A novel mechanism for the control of cerebral blood flow

The cerebral blood flow is finely regulated by neuronal activity. When neurons in a specific brain region are highly activated following a distinct set of stimuli - for example, the neurons in the auditory cortex during listening to a concert - the blood flow in that region increases in a temporally and spatially coordinated manner. This phenomenon is called functional hyperemia and is a fundamental event in brain function. It was first described by the italian Angelo Mosso and later by the british Charles Sherrington more than a century ago. The molecules, signaling pathways and the ultimate mechanism at the basis of this phenomenon were largely undefined despite the intense investigation that was performed during the last decade and the increasing use of this phenomenon in basic and clinical neurosciences, as revealed by the increasing importance of modern brain imaging techniques.

In our study, we show that a local activation of neurons - that triggers the dilation of cerebral arterioles - also triggers intracellular calcium elevations in astrocytes. We were able to show that these calcium responses spread intracellularly from astrocyte processes in contact with the synapse to the endfeet in contat with the arterioles. The inhibition of these responses in glial cells results in the impairment of neuronal activity-dependent vasodilation, both in brain slices and in in vivo experiments, while the selective activation by a patch pipette of single astrocytes in contact with arterioles triggers their relaxation.
Astrocyte-mediated control of arterioles appears to be mediated by a cyclooxygenase product, possibly the powerful vasodilator prostaglandin E2.
Information on the status of neuronal activity can, therefore, be encoded by astrocytes in a defined frequency of oscillations and transferred to astrocyte endfeet in contact with blood vessels. There, [Ca2+]i oscillations can be translated into a pulsatile release of vasoactive agents that result in the dilation of cerebral arterioles. The specific activation of this neuron-to-astrocyte signalling appears, therefore, a crucial step in the mechanism that governs the phenomenon of functional hyperemia.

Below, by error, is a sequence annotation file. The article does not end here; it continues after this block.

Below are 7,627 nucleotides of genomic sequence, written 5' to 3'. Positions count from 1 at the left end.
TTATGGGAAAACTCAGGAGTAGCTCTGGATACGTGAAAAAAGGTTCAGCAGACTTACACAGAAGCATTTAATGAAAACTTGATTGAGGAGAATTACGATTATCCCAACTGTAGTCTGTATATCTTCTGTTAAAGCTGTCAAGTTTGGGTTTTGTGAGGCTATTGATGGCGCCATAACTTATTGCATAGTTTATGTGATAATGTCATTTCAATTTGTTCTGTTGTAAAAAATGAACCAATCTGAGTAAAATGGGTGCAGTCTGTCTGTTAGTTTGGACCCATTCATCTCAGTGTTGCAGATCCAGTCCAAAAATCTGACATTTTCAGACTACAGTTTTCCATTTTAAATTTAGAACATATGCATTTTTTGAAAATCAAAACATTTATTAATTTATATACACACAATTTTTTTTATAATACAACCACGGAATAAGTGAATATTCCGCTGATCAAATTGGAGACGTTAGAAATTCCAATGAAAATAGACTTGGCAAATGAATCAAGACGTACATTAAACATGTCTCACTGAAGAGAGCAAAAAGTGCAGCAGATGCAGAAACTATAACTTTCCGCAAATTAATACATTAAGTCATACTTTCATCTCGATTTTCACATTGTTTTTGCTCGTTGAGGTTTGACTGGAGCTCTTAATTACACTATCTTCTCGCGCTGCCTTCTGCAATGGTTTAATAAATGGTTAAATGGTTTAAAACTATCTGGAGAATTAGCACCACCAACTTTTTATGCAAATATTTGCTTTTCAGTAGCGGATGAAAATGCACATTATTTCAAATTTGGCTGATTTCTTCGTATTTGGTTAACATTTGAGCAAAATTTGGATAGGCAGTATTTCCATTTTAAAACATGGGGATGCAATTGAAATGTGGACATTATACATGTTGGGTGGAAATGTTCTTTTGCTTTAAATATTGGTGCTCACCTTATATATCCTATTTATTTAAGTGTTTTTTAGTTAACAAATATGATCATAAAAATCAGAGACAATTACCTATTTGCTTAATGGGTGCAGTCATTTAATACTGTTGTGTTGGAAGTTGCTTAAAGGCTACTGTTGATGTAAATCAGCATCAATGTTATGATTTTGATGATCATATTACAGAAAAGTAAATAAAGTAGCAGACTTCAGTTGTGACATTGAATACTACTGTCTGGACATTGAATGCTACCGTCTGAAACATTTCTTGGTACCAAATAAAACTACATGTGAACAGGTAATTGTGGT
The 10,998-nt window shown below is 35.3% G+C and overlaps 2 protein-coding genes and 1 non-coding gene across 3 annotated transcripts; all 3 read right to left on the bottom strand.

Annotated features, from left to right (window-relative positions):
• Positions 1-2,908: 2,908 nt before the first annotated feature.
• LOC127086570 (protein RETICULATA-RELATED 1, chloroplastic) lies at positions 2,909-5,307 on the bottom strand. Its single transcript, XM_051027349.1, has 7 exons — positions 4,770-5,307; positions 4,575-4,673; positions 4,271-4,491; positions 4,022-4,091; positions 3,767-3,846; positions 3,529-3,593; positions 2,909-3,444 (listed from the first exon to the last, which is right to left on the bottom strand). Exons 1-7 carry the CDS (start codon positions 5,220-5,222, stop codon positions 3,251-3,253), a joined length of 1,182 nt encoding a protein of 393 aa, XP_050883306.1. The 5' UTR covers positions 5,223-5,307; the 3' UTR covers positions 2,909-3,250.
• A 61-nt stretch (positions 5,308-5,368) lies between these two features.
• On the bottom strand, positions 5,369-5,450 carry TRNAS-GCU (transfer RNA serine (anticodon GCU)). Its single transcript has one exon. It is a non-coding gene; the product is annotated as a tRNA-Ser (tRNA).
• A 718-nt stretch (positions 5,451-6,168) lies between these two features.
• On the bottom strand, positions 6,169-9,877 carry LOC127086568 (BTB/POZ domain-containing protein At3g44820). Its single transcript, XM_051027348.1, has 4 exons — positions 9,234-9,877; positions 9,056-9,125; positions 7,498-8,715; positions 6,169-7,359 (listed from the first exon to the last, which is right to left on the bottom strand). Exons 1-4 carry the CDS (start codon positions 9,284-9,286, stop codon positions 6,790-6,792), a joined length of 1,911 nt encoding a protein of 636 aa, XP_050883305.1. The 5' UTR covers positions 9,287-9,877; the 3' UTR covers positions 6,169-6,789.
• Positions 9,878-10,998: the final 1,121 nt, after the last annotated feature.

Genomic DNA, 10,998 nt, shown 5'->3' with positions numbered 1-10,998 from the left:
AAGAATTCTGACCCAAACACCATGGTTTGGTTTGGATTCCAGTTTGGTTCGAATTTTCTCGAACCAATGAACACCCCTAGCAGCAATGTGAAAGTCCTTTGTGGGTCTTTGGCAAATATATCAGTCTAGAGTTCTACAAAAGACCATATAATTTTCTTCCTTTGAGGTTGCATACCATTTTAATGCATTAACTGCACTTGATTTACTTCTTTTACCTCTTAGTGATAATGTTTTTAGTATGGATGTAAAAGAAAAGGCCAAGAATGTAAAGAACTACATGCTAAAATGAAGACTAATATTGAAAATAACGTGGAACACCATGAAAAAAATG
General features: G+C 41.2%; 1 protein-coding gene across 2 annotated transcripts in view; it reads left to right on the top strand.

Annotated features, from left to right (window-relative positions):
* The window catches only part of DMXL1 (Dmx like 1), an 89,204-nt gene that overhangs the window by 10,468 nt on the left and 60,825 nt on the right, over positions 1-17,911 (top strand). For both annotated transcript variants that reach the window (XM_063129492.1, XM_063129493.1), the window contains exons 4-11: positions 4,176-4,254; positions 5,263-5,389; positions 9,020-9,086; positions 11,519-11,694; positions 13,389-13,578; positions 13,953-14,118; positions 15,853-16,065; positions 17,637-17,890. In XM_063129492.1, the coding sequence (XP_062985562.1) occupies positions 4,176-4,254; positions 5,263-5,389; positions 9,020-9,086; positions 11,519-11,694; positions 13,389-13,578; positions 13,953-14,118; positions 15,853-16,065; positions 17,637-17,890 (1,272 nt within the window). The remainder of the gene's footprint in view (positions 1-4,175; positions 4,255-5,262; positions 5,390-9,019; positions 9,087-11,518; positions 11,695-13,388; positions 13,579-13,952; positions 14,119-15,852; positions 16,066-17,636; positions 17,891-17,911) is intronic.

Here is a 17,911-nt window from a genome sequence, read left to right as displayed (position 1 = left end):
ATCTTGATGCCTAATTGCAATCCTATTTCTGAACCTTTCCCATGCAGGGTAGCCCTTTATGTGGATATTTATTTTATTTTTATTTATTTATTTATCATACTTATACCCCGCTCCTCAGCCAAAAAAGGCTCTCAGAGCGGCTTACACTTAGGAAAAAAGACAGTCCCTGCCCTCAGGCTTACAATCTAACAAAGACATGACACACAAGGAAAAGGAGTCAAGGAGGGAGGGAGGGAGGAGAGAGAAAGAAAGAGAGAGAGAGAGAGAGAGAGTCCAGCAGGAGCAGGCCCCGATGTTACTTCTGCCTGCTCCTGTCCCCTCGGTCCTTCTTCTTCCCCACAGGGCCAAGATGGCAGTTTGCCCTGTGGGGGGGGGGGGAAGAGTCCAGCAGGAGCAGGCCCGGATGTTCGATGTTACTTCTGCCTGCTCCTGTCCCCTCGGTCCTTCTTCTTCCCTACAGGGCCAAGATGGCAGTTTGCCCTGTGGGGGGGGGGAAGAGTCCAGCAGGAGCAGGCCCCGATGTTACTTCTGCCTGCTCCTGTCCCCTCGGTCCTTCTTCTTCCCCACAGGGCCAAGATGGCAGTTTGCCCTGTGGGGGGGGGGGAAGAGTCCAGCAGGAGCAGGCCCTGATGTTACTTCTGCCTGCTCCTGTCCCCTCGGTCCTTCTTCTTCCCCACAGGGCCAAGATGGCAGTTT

Our results provide a mechanistic understanding of the basis for the neuronal control of blood flow and thus the molecular basis on which modern brain imaging techniques, such as positron emission tomography (PET) and functional magnetic resonance imaging (fMRI), rely.

The astrocyte role in the control of cerebral blood flow may represent a clue for understanding the mechanism underlying cerebrovascular deficiencies occurring in numerous central nervous system pathologies such as Alzheimer and Parkinson diseases. The underlying hypothesis is that a damage to the astrocytes may result in the failure of these cells to respond properly to neuronal signals and, in turn, to order the dilation of blood vessels. Under these conditions, neurons can not be provided with the necessary energetic substrates. The ultimate result of this process can be an in initial impairement of specific neuronal properties, such as memory function, that can be followed by cell death. Astrocytes may, therefore, represent a potential target for a better understanding of the cellular mechanism at the basis of neurodegenerative diseases of the central nervous system as well as for the development of novel therapeutic approaches for these diseases.

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